return root;
  }

This relies on the root value in the tree being kept up-to-date by the setRoot(Node) function. This was already happening in the BufferTree class:

  private void setRoot(Node node) {
    root = node;
    metaBuffer.put(ROOT_OFFSET, node.getIndex());
  }

Insertion

This is the first big change because now we can use the getChild/setChild methods, rather than the previous left/right functions. Functionally, nothing has changed except the addition of balancing. The resulting code is very similar to the Javascript function:

  private static Node insertNode(Node node, Node newNode) {
    int value = node.getValue();
    int side = newNode.getValue() < value ? LEFT : RIGHT;

    if (node.getChild(side) == null) {
      return node.initChild(side, newNode);
    }

    int childBalance = node.getChild(side).getBalance();
    node.setChild(side, insertNode(node.getChild(side), newNode));

    // Did the child balance change from 0? Then it's deeper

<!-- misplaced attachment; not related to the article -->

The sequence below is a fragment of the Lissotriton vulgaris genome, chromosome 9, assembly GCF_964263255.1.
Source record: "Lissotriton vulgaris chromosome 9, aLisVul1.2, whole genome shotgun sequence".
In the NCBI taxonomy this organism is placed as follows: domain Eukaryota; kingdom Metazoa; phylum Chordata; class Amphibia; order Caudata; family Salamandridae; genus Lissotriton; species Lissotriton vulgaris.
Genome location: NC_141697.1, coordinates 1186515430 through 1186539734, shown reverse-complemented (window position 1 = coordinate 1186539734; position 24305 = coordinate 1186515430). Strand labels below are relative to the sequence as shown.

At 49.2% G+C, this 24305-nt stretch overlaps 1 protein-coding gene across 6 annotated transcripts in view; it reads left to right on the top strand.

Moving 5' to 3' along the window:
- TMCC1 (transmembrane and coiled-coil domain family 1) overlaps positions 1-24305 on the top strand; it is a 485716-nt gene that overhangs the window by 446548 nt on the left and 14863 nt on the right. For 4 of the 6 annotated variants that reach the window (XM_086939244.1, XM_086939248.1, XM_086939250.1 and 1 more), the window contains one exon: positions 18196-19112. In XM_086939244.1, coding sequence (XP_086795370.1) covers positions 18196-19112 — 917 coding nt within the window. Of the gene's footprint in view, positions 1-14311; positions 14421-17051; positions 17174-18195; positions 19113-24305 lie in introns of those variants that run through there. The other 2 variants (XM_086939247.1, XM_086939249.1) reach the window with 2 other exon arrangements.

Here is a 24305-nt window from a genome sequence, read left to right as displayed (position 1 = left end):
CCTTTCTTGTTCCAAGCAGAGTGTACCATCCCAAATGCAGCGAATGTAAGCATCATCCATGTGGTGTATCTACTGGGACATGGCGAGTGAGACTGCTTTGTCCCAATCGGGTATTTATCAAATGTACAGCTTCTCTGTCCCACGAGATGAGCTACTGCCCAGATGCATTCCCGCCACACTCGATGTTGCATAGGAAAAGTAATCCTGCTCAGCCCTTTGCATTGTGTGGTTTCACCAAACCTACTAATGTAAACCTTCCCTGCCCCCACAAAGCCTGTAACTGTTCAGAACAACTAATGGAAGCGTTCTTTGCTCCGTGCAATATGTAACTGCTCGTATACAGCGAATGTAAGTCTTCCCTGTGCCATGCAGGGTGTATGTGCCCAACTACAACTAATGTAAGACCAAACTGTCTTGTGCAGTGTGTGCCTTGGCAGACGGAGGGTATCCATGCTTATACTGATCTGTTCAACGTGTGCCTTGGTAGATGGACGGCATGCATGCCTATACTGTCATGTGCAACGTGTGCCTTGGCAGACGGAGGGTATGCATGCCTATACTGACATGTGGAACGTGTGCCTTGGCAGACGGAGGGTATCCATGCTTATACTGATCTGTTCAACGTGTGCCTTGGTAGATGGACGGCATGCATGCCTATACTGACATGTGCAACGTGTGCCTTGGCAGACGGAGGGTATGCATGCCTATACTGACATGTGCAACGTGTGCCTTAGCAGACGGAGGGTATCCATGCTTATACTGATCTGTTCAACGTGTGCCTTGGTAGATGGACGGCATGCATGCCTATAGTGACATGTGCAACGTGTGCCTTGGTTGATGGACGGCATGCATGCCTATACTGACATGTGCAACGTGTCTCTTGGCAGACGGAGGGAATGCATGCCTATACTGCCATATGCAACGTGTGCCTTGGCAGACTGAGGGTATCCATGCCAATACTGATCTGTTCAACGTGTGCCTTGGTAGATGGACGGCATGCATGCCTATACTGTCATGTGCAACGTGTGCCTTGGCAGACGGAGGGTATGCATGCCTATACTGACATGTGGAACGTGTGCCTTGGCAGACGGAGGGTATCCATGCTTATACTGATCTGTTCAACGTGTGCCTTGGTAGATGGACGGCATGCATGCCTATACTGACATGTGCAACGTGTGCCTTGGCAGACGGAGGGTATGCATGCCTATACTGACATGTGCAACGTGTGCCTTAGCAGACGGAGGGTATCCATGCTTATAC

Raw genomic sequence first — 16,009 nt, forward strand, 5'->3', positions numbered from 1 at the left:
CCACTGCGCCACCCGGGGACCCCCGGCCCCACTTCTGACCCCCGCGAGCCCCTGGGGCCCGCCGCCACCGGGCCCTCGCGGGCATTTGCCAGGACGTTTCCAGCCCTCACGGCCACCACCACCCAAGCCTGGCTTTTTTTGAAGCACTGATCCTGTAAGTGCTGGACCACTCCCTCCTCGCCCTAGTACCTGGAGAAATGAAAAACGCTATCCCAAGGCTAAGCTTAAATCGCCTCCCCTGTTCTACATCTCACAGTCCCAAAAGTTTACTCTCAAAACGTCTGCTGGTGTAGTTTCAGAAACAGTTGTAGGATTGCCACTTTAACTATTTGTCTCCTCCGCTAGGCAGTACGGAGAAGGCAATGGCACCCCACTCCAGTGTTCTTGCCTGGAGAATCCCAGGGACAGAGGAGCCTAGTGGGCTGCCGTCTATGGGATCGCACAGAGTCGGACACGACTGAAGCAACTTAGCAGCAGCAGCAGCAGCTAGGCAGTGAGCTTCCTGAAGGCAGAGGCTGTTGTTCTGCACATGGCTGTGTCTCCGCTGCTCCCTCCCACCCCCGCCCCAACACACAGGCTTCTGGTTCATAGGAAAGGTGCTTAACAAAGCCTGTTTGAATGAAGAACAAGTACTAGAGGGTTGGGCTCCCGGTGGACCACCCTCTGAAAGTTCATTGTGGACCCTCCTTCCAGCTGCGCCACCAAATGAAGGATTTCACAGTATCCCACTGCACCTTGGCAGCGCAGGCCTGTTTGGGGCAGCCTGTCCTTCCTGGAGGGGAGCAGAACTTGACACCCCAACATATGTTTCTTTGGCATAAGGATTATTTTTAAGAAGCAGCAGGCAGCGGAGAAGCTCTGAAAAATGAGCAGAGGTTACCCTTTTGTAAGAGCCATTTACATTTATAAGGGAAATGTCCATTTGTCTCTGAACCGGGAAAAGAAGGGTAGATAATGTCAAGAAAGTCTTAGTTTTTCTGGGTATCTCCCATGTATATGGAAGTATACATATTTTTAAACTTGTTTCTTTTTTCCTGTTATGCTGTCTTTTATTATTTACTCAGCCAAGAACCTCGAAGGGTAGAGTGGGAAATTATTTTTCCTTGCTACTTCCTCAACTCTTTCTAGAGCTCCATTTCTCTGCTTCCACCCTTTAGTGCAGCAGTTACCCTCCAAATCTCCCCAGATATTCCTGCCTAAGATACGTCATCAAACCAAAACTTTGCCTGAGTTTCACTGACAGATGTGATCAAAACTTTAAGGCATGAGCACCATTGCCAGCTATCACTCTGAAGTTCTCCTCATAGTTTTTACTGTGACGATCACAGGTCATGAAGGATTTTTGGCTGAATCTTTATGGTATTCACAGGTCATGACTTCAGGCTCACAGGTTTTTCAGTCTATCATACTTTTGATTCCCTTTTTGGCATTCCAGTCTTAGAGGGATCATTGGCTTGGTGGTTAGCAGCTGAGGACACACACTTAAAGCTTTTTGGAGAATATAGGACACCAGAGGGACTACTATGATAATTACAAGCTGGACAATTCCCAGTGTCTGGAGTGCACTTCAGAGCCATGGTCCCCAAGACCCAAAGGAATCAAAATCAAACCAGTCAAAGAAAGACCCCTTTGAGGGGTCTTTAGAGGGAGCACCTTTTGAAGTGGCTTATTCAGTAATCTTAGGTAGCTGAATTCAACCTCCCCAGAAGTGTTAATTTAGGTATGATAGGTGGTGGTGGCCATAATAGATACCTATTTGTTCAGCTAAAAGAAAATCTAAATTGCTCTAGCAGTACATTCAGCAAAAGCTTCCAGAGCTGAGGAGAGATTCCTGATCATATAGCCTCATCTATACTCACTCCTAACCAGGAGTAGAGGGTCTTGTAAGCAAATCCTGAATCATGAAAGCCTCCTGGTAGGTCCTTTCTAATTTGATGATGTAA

int balance = node.getBalance();
    if (childBalance == 0 && node.getChild(side).getBalance() != 0) {
      balance += side;
      node.setBalance(balance);
    }

    if (Math.abs(balance) == 2) {
      return rebalance(node, balance);
    }
    return node;
  }

Note that when a child having a node inserted is null then this insertion is happening at a leaf. This will never result in rebalancing the leaf, which is why the node can be returned immediately. Otherwise, the remaining code inserts on the correct side, and then checks for balancing, setting the balance value and rebalancing if needed.

Balancing Act

The rebalancing code is almost identical to the Javascript implementation. The only real difference is that the balance is being updated with a setter method:

  private static Node rebalance(Node node, int balance) {
    var side = balance < 0 ? LEFT : RIGHT;

    if (side == node.getChild(side).getBalance()) {
      return rebalanceSS(node, side);